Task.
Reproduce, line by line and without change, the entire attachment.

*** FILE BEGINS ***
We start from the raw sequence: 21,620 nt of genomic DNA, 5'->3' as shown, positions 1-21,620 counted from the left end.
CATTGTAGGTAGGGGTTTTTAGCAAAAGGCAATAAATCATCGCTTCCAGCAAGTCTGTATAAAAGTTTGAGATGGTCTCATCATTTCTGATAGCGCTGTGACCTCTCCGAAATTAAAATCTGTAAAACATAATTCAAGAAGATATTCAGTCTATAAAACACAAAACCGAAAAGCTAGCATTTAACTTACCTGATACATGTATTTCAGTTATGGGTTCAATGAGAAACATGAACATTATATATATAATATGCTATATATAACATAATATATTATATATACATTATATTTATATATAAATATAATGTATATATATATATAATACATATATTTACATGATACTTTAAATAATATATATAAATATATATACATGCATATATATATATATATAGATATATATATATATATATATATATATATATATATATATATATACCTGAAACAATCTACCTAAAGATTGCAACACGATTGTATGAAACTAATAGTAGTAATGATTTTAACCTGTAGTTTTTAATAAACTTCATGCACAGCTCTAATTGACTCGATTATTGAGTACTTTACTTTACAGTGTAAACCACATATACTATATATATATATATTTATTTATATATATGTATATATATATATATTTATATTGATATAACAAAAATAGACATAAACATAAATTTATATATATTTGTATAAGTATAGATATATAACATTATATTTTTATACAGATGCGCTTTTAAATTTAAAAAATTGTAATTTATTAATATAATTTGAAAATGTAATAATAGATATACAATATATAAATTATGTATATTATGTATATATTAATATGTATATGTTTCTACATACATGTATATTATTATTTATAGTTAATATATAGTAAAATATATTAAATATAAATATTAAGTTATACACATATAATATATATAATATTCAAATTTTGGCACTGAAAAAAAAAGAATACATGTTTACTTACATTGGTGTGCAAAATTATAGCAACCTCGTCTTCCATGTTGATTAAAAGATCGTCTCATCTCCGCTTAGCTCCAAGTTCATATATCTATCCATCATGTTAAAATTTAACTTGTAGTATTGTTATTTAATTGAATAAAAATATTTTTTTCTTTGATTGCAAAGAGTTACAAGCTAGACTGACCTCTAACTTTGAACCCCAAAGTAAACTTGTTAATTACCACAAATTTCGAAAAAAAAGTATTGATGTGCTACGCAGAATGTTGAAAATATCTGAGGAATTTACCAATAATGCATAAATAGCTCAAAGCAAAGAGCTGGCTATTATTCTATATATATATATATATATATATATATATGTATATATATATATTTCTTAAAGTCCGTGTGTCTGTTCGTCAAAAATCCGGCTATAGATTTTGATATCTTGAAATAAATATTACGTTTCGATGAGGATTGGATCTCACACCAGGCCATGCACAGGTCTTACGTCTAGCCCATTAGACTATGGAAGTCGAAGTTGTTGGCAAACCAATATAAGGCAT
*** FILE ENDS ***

We start from the raw sequence: 21,620 nt of genomic DNA, 5'->3' as shown, positions 1-21,620 counted from the left end.
CATTGTAGGTAGGGGTTTTTAGCAAAAGGCAATAAATCATCGCTTCCAGCAAGTCTGTATAAAAGTTTGAGATGGTCTCATCATTTCTGATAGCGCTGTGACCTCTCCGAAATTAAAATCTGTAAAACATAATTCAAGAAGATATTCAGTCTATAAAACACAAAACCGAAAAGCTAGCATTTAACTTACCTGATACATGTATTTCAGTTATGGGTTCAATGAGAAACATGAACATTATATATATAATATGCTATATATAACATAATATATTATATATACATTATATTTATATATAAATATAATGTATATATATATATAATACATATATTTACATGATACTTTAAATAATATATATAAATATATATACATGCATATATATATATATATAGATATATATATATATATATATATATATATATATATATATATATACCTGAAACAATCTACCTAAAGATTGCAACACGATTGTATGAAACTAATAGTAGTAATGATTTTAACCTGTAGTTTTTAATAAACTTCATGCACAGCTCTAATTGACTCGATTATTGAGTACTTTACTTTACAGTGTAAACCACATATACTATATATATATATATTTATTTATATATATGTATATATATATATATTTATATTGATATAACAAAAATAGACATAAACATAAATTTATATATATTTGTATAAGTATAGATATATAACATTATATTTTTATACAGATGCGCTTTTAAATTTAAAAAATTGTAATTTATTAATATAATTTGAAAATGTAATAATAGATATACAATATATAAATTATGTATATTATGTATATATTAATATGTATATGTTTCTACATACATGTATATTATTATTTATAGTTAATATATAGTAAAATATATTAAATATAAATATTAAGTTATACACATATAATATATATAATATTCAAATTTTGGCACTGAAAAAAAAAGAATACATGTTTACTTACATTGGTGTGCAAAATTATAGCAACCTCGTCTTCCATGTTGATTAAAAGATCGTCTCATCTCCGCTTAGCTCCAAGTTCATATATCTATCCATCATGTTAAAATTTAACTTGTAGTATTGTTATTTAATTGAATAAAAATATTTTTTTCTTTGATTGCAAAGAGTTACAAGCTAGACTGACCTCTAACTTTGAACCCCAAAGTAAACTTGTTAATTACCACAAATTTCGAAAAAAAAGTATTGATGTGCTACGCAGAATGTTGAAAATATCTGAGGAATTTACCAATAATGCATAAATAGCTCAAAGCAAAGAGCTGGCTATTATTCTATATATATATATATATATATATATATATGTATATATATATATTTCTTAAAGTCCGTGTGTCTGTTCGTCAAAAATCCGGCTATAGATTTTGATATCTTGAAATAAATATTACGTTTCGATGAGGATTGGATCTCACACCAGGCCATGCACAGGTCTTACGTCTAGCCCATTAGACTATGGAAGTCGAAGTTGTTGGCAAACCAATATAAGGCAT